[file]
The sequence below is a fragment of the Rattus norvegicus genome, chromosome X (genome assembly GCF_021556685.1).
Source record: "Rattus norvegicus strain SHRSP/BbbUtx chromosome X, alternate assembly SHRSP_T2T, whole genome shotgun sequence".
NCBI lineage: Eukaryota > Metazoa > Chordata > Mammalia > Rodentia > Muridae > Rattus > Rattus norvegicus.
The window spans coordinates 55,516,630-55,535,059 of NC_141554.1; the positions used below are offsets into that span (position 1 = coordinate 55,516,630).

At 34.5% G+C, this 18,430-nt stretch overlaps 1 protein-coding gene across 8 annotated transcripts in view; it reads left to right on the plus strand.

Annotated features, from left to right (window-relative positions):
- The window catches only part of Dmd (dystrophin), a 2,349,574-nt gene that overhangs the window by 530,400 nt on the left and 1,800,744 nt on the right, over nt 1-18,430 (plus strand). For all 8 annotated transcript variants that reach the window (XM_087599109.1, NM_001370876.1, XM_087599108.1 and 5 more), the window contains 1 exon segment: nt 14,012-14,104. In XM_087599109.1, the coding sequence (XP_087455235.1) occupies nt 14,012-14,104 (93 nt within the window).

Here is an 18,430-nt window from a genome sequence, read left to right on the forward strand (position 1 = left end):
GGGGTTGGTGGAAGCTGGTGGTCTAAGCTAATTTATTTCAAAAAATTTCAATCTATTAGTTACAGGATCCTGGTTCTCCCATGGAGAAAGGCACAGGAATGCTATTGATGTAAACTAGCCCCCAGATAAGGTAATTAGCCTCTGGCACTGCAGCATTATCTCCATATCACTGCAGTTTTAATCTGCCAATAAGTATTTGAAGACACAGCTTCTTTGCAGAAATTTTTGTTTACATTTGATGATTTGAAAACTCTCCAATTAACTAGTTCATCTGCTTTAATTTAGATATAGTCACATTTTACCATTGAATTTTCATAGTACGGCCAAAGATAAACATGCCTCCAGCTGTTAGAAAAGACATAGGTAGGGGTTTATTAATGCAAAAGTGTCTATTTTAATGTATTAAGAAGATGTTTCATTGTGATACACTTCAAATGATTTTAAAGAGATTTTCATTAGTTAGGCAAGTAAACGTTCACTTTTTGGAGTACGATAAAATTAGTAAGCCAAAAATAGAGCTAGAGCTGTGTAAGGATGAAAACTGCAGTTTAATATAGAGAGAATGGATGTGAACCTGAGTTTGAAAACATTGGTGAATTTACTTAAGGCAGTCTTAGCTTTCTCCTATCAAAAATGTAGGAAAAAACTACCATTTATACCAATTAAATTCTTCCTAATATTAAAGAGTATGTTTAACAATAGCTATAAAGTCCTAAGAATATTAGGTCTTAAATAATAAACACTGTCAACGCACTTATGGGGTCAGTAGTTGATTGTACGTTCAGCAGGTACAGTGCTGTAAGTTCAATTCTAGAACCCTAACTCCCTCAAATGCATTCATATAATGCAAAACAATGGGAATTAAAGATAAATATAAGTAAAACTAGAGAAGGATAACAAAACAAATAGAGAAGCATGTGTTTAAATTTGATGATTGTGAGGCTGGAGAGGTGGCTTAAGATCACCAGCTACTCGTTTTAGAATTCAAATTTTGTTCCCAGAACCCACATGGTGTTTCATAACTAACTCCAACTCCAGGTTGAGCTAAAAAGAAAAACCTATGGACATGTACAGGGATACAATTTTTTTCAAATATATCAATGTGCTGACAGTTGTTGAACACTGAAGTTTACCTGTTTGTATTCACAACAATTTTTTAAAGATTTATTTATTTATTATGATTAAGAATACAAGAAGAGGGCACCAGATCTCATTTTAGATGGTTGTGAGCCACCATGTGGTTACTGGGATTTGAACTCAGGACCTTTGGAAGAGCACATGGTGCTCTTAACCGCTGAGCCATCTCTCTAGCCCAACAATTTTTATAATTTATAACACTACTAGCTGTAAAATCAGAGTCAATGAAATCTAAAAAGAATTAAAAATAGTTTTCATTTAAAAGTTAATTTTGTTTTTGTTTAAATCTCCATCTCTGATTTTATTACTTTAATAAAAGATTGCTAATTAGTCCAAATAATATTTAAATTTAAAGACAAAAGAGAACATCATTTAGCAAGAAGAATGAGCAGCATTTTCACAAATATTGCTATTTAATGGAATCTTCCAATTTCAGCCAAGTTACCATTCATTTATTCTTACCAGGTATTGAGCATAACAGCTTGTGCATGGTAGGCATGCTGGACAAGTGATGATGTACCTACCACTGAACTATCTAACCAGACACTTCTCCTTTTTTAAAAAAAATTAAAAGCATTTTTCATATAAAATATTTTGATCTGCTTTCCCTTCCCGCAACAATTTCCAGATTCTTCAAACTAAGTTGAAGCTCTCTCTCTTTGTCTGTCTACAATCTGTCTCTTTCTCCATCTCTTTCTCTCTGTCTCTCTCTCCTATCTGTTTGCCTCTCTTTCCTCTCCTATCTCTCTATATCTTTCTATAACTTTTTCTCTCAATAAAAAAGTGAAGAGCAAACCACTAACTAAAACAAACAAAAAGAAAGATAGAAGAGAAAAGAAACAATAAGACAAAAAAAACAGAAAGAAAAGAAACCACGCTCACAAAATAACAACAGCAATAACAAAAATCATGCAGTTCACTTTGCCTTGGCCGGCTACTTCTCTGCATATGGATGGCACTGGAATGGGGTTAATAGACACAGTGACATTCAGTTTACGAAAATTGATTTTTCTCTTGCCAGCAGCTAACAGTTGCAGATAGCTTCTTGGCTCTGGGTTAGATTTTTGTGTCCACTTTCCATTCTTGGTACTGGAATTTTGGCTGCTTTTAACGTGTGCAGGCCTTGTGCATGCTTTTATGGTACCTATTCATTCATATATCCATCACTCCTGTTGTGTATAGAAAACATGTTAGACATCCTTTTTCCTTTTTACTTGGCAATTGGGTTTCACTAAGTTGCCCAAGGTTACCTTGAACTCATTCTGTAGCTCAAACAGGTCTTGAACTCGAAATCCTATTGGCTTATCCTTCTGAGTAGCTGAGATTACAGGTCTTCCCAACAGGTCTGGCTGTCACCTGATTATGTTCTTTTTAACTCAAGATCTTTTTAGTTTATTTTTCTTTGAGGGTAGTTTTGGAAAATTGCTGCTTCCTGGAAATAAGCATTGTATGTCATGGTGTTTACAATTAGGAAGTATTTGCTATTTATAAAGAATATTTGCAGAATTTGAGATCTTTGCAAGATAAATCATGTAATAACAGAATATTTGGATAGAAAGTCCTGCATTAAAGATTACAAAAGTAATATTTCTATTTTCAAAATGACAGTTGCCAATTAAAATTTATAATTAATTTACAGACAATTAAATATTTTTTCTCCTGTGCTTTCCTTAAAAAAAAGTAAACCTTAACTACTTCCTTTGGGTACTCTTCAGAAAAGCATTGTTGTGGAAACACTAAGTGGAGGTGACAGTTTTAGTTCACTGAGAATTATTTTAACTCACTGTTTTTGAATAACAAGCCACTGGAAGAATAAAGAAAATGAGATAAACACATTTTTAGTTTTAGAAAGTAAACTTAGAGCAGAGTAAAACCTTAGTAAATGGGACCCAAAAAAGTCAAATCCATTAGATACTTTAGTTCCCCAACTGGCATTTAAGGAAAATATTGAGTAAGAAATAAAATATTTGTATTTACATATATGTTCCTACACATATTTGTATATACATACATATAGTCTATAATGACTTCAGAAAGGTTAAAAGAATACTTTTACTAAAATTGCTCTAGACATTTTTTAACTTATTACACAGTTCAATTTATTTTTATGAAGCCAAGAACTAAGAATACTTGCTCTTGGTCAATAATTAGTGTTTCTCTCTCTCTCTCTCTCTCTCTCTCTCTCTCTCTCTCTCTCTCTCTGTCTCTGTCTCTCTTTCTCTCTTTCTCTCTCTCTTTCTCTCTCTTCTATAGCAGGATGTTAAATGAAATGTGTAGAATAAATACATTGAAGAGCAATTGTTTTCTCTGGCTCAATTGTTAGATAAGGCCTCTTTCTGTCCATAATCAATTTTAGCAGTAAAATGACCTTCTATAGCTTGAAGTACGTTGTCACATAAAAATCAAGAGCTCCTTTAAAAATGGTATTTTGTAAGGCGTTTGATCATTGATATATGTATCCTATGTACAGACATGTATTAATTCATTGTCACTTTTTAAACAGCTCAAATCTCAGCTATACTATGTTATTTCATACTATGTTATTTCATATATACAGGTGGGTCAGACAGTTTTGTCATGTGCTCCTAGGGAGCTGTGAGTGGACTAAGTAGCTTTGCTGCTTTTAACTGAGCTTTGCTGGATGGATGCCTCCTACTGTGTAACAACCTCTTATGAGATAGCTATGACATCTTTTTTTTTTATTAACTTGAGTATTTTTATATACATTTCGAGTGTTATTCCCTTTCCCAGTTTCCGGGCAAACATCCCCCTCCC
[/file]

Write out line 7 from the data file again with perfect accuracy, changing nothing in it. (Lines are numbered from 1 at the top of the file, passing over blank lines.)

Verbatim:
- The window catches only part of Dmd (dystrophin), a 2,349,574-nt gene that overhangs the window by 530,400 nt on the left and 1,800,744 nt on the right, over nt 1-18,430 (plus strand). For all 8 annotated transcript variants that reach the window (XM_087599109.1, NM_001370876.1, XM_087599108.1 and 5 more), the window contains 1 exon segment: nt 14,012-14,104. In XM_087599109.1, the coding sequence (XP_087455235.1) occupies nt 14,012-14,104 (93 nt within the window).